Here it is, from the Judge! Catholic moral teaching has changed, thus it can change, and therefore it will change. And it should be changed, so we can change it. Got it?Thus begins Jim Taylor's brief skewering review of A Church That Can and Cannot Change, a new, trendy-lefty and predictably muddle-headed contribution to Catholic dissent by John T. Noonan, Jr.
In attempting to revive a case Taylor calls "as worn as an old lawyer's brief bag," Judge Noonan raises three issues whose recrudescence we've grown accustomed to seeing in the dissenter's customary bag of tricks: slavery, usury, and marriage. He tries to show (as others we're familiar with have tried to show in our comment boxes) that what was once acceptable or embraced by the Church is now held as intrinsically evil -- indeed, that some changes in moral teachings have occurred shows that any changes in these areas can occur. Like others drifting with the tide, Noonan has visited these topics before and continues to be, says Taylor, unpersuasive.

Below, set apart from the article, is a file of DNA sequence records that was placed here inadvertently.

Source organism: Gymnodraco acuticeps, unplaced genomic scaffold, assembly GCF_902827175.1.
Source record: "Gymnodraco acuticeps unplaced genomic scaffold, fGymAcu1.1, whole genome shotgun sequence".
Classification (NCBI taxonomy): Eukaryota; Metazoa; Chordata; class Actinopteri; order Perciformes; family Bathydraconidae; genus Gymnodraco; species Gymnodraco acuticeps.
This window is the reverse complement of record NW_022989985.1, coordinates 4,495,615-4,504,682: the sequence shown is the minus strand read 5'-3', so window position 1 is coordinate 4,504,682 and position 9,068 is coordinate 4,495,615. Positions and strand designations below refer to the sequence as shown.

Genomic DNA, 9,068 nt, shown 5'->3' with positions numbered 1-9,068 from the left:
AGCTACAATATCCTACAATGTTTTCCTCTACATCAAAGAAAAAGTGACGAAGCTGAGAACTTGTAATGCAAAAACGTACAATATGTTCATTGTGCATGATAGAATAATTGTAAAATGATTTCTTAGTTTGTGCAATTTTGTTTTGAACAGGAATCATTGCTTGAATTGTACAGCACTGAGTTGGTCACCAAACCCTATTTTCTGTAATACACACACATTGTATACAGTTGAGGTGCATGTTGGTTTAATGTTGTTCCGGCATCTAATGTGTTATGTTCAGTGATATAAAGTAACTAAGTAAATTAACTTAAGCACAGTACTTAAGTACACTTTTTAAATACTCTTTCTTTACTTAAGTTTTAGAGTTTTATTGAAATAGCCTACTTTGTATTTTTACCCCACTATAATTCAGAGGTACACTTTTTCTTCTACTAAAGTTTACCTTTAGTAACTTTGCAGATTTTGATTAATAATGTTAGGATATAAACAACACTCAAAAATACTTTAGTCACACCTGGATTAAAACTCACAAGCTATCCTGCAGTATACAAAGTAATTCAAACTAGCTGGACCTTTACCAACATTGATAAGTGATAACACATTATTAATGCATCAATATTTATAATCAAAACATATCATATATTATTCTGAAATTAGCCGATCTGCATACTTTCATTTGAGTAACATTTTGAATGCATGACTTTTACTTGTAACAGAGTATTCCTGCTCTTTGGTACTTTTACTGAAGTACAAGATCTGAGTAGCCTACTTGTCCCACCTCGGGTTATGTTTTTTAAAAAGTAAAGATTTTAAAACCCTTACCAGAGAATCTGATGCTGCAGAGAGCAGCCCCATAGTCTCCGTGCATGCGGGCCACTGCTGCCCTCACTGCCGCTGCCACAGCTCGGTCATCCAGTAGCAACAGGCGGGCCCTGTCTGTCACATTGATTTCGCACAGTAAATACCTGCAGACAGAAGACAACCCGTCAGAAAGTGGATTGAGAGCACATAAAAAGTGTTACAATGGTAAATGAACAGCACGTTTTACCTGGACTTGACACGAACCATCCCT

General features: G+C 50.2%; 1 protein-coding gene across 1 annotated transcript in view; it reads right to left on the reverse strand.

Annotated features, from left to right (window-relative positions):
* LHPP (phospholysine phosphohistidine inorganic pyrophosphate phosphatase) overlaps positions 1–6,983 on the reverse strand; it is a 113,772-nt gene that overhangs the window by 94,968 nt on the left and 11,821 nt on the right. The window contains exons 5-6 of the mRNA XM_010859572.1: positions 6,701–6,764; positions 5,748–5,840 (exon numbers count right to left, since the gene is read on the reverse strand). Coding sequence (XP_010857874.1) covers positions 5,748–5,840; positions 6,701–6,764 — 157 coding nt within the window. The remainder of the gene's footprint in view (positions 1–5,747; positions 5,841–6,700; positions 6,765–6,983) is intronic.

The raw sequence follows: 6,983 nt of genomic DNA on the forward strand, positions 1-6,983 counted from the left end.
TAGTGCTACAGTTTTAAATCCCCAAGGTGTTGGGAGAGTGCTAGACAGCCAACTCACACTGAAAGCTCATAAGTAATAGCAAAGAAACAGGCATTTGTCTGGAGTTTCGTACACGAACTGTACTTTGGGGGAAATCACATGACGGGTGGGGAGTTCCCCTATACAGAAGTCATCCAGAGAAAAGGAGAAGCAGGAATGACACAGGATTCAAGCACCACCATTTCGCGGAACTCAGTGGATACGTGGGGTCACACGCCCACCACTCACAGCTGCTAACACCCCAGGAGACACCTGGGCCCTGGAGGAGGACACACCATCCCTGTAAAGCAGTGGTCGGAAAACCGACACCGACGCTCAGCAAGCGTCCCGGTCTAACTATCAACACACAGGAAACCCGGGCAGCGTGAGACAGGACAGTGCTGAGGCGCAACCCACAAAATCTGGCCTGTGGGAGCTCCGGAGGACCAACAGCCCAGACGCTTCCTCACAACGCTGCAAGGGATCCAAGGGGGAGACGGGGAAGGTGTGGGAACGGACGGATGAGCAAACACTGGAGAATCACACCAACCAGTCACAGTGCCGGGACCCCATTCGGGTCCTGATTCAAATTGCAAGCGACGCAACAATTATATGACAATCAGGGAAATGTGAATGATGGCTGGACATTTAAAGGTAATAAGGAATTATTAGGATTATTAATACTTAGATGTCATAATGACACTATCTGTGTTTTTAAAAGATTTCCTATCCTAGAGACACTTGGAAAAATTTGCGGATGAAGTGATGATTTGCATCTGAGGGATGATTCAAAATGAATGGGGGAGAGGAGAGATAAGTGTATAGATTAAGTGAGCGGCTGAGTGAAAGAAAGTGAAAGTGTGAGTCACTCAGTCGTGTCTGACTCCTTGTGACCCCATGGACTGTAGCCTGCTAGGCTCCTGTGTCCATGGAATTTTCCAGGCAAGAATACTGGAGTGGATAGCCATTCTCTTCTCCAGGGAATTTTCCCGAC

On the question of slavery, we find that Noonan misinterprets papal encyclicals and other Vatican documents; on the question of usery, we find that he conflates the meaning and nature of lending accepted by the Church today with that practiced in the Middle Ages; on the question of marriage, we find that he confuses the Church's sacramental teaching on marriage with the moral teaching on adultery. Like others we know, Noonan suggests that the Ordinary Magisterium might not be infallible: he suggests that the very practices of some popes (e.g., slave holding) constitute the teaching of doctrine. But making such a claim, he conflates the category of infallibility with impeccability, which he should know that no pope has ever claimed for himself. Not even the worst of the Borgia popes ever suggested that his notorious sins were Christian virtues promoted by the Church; and even the best popes frequented the confessional. Noonan wants to argue that the licitness of moral acts progresses "from practice to approval," so that we may conclude that if the faithful embrace an illicit act (say homosexual sodomy) with sufficient tenacity, the Church will eventually accept it.
"Noonan's real intent is to craft an argument. It is, roughly, this: Change is healthy, and the Church should abandon what is untenable; each age helps forge deeper understanding; though a revised doctrine may itself be wrong, we needent worry because people of the future will fix such problems...." Sound familiar?
Read Taylor's review in its entirety online HERE (scroll down to his review).